I agree with Hope. I choose my entertainment be it a play, live music, film, television (do I dare put that here while discussing art - does Family Guy count?), an art gallery what I need to add that element of spice to my life. It's like fuel in my tank.

    Sometimes it is tragedy...but I'll have to say lately it's more likely comedy or satire that draws me. Guess I'm looking for levity and beauty.
  • Thank for your thoughts. Anyone else want to chime in?

    Both of you mentioned selecting based on mood. This does not bode well for arts companies selling season subscriptions...


    P.S. And, Deb, by all means mention Family Guy here. As often as you like.
  • Your previous post prompted me to buy tickets to Sweeney Todd for me and my daughter, not because I feel the need to be depressed or horrified, but because it's a high-caliber show she's interested in seeing, and I want to foster her interest.

    With artwork, I have to admit that I'm usually more intrigued by pieces that seems to come from a more visceral place within the artist, which often means depression or angst. I love intelligently, bitingly funny art, too, especially art that comments on society or politics.

    When it comes to movies and TV, I've found with age that I go to laugh or maybe be moved in a positive way. My days of getting depressed from watching Taps and Old Yeller are over.
  • I think mood plays a big part in it, but if something is good, really good, it's worth it. Though somethings can be so disturbing that you only need to see them once. My case in point would be Schindler's List. A great movie, but so disturbing and emotional for me that once is all I could sit through, and I still have vivid scenes from it stuck in my head.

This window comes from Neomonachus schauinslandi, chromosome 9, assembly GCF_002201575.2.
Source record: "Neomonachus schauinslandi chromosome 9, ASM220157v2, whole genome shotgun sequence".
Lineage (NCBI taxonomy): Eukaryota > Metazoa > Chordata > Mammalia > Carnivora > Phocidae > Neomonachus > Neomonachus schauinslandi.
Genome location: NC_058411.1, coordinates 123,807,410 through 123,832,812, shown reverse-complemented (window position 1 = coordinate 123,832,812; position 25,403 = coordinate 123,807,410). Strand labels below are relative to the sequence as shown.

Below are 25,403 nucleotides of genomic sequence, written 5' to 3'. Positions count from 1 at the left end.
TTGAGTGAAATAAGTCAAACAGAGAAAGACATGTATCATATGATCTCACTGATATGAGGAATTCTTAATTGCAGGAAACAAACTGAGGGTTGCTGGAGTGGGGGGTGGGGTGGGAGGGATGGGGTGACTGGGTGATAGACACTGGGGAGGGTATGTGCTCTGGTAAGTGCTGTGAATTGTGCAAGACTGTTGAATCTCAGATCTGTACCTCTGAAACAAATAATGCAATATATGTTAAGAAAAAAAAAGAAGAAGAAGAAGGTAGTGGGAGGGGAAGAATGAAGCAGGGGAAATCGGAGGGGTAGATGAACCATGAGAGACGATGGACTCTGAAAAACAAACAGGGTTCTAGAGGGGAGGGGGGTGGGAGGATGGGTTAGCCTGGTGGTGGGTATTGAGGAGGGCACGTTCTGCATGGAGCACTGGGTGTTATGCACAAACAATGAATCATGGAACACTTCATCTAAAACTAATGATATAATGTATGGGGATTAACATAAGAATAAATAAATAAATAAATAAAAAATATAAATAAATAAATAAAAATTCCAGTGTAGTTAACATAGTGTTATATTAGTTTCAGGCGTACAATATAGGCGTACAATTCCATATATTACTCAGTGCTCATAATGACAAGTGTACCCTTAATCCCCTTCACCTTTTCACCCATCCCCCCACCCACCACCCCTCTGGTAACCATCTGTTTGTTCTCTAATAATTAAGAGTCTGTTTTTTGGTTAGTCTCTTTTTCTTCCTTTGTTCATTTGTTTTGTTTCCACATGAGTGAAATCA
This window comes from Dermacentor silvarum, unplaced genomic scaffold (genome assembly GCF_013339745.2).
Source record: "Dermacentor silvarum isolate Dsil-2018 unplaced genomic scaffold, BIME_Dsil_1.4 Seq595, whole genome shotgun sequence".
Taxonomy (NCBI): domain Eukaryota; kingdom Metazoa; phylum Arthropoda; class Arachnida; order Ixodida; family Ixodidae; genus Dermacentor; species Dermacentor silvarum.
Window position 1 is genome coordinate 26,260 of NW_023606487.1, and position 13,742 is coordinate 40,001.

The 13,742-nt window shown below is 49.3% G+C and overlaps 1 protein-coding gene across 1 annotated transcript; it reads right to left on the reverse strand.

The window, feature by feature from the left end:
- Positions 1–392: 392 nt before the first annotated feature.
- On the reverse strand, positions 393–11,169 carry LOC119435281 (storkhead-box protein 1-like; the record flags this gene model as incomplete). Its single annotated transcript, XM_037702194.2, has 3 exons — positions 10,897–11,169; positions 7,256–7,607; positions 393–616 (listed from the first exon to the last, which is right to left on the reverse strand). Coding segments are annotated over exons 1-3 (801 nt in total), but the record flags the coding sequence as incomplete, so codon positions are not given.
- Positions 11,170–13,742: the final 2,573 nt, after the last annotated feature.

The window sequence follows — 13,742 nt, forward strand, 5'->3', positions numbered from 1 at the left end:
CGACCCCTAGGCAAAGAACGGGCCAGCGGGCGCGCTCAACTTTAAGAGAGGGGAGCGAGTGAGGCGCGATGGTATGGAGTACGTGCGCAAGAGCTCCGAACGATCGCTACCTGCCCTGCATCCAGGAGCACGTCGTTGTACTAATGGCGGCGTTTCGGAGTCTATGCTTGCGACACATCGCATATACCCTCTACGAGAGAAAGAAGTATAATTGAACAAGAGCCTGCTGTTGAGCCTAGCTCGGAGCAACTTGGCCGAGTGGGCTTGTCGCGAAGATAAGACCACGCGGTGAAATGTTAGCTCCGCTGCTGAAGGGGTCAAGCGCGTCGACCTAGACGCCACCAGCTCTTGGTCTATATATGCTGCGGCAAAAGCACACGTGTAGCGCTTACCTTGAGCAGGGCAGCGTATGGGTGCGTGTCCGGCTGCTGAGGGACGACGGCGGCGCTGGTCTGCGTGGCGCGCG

I have lots of friends in theater, so sometimes my mood doesn't matter as I go out to support them. I've seen some great plays that might not have been on my radar otherwise.

    I think all ranges of human emotion can create great art. I don't think depression should be singled out as the driving force. I think alot of great art has come from someone's pain, but at the same time we have great art from someone's joy or grief, or even boredom.

    I don't think anyone can say that some great art wouldn't exist if the modern medications we have now were available to them. It doesn't mean they would've chosen to take them. Some people are aware of the source of their creativity and might not want to lose that -even if for their own good. And who is to say that if they had taken meds and were shiny, happy people, that they wouldn't have produced something just as grand, albeit more uplifting in someway. In addition, I would add that human emotion is not the only inspiration for artists. Think of all the wonderful works inspired by nature.
  • Just a random thought
    I was diagnosed with depression 3 yrs ago. Since that time, I have been on medication (dual action to rebuild synaptic connections and reduce anxiety). Since the diagnosis, I have not had a desire to return to any artistic endeavours that I used to thrive on: crafting, artwork, playing music. I just don't have the drive/energy.